Don't miss

Replay


LATEST SHOWS

EYE ON AFRICA

Jihadists attack U.N. base in Mali

Read more

MEDIAWATCH

Assange #ArbitrarilyDetained

Read more

THE WORLD THIS WEEK

Part 1: Julian Assange, Brexit

Read more

FRANCE IN FOCUS

Migrant crisis: Is Calais the dead end on the migrant trail?

Read more

FOCUS

Transgender children: Embracing the transition process

Read more

ENCORE!

Phil Collins remastered

Read more

PEOPLE & PROFIT

Taking a slice: The challenge of taxing multinationals

Read more

FASHION

Haute couture: Chains and Napoléon’s sisters on the Parisian runway

Read more

#THE 51%

Afghanistan’s first lady

Read more

Americas

Leftist rebels kill 13 soldiers in coca region

Video by Yuka ROYER

Latest update : 2009-04-12

Peru's Shining Path rebels killed 13 soldiers in an ambush of a military patrol in the country's remote southeast, Defence Minister Antero Flores Araoz said on Saturday.

REUTERS - Suspected leftist rebels killed 13 troops in two ambushes in a mountainous region of Peru where security forces are fighting cocaine traffickers, the government said on Saturday.

 

Defense Minister Antero Flores said both attacks took place on Thursday in Ayacucho province, a coca-growing area and the birthplace of the Maoist Shining Path guerrilla group.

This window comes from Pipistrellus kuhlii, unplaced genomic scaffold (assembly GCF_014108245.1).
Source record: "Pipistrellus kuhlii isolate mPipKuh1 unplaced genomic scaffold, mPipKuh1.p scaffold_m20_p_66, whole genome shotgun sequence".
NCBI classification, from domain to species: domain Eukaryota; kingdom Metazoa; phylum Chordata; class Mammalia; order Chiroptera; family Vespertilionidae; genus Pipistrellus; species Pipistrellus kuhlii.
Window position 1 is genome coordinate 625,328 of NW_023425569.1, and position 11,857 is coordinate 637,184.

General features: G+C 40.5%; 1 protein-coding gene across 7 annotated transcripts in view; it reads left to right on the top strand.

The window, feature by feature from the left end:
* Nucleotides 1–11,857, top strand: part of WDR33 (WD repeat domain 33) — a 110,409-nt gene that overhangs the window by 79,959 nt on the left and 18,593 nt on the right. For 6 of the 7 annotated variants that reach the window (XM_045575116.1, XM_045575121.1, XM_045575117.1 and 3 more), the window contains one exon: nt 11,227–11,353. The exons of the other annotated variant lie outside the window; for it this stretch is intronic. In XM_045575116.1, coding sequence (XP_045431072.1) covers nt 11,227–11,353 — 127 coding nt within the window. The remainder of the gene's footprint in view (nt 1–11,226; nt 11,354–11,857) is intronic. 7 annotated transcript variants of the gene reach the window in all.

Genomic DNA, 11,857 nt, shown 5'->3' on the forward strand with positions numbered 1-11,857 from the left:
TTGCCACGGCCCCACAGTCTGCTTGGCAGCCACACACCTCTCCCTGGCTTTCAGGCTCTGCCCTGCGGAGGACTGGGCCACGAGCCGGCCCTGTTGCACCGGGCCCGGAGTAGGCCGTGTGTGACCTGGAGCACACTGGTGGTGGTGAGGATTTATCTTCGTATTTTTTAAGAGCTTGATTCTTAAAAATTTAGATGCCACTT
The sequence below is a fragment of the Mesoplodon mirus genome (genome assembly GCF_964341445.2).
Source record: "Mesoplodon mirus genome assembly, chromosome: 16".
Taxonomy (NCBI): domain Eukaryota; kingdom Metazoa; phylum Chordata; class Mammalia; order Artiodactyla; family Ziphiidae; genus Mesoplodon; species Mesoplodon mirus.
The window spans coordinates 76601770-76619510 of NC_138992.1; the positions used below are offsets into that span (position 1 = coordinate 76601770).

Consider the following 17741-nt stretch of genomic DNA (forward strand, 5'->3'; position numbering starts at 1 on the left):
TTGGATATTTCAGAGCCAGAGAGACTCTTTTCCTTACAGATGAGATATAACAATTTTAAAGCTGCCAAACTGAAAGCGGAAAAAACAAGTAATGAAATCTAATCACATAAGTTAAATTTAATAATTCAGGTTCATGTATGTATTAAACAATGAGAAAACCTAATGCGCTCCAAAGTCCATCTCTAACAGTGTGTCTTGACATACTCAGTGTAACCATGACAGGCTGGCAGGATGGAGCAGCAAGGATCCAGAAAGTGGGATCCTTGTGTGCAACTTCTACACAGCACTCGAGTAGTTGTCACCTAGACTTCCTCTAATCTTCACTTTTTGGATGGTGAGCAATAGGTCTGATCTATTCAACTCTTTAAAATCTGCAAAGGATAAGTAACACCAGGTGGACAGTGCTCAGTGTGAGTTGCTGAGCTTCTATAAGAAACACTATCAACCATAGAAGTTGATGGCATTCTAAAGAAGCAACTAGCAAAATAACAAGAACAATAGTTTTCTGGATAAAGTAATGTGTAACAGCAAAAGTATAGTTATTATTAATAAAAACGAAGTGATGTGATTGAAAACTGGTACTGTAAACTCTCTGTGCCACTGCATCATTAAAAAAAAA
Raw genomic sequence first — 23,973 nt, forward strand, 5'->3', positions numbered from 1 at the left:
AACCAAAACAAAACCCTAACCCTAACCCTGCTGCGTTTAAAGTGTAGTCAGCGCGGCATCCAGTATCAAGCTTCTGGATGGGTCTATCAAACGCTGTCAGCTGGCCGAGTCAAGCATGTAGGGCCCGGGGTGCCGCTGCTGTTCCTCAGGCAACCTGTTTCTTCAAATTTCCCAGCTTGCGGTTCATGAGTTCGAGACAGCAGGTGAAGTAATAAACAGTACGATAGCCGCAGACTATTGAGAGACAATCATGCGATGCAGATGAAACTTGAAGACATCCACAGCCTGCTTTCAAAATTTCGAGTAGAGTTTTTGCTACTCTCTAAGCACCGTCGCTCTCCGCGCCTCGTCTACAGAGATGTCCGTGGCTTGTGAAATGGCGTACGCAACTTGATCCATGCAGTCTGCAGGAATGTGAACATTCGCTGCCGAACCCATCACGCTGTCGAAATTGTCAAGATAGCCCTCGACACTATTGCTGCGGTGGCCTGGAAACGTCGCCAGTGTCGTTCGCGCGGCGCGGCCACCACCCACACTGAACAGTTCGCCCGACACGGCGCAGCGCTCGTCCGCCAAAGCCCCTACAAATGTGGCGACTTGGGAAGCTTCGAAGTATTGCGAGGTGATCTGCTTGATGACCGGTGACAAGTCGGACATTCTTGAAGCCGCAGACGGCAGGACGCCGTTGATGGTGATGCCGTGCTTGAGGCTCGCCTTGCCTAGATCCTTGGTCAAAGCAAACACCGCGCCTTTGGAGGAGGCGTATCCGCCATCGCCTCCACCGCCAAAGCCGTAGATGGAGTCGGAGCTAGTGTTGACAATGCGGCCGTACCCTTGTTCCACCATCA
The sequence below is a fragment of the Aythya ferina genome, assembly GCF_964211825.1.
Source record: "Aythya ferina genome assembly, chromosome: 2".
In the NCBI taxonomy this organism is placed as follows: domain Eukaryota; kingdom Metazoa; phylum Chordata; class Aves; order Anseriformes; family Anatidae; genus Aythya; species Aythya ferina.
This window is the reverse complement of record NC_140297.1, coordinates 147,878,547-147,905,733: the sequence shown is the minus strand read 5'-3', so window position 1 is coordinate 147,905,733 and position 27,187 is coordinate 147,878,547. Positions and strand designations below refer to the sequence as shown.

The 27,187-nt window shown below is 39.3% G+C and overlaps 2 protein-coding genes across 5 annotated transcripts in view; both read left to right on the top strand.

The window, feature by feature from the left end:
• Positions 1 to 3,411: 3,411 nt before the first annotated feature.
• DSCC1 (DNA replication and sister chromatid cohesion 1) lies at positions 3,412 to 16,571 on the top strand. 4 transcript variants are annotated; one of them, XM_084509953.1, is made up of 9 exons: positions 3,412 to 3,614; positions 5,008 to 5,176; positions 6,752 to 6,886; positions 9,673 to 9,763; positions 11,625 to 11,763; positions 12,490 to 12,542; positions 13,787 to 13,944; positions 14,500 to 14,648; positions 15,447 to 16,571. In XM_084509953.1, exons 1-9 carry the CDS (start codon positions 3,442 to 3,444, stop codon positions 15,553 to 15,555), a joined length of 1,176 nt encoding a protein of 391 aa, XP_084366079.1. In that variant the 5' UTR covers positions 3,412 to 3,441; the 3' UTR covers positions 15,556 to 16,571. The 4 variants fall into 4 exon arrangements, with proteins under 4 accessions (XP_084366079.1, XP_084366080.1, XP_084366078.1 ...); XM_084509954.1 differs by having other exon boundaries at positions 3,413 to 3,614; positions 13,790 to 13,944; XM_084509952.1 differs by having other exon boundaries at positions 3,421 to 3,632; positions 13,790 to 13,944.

Flores told a news conference the rebels used grenades and dynamite to attack army patrols as they passed. In the first attack one soldier was killed, while 12 troops died in a second ambush.

 

The attacks bring to 11 the number of assaults on security services by suspected Shining Path rebels since the start of the year.

 

Peru’s government says the Shining Path has all but abandoned its fight from leftist ideological in favor of running drugs in Peru, the world’s No. 2 cocaine producer.

 

The rebel group led a nearly two-decade rebellion until its leadership was captured and it collapsed in the early 1990s. But some members of the group are still active, especially in the country’s main coca-farming regions.

 

Some government officials have said an upswing in violence stems from eradication efforts and the growing influence of Mexican drug cartels that buy cocaine in Peru.

 

Like his Colombian counterpart, Alvaro Uribe, Peruvian President Alan Garcia receives anti-drug money from the United States and supports programs to eradicate coca fields.
 

Date created : 2009-04-12

COMMENT(S)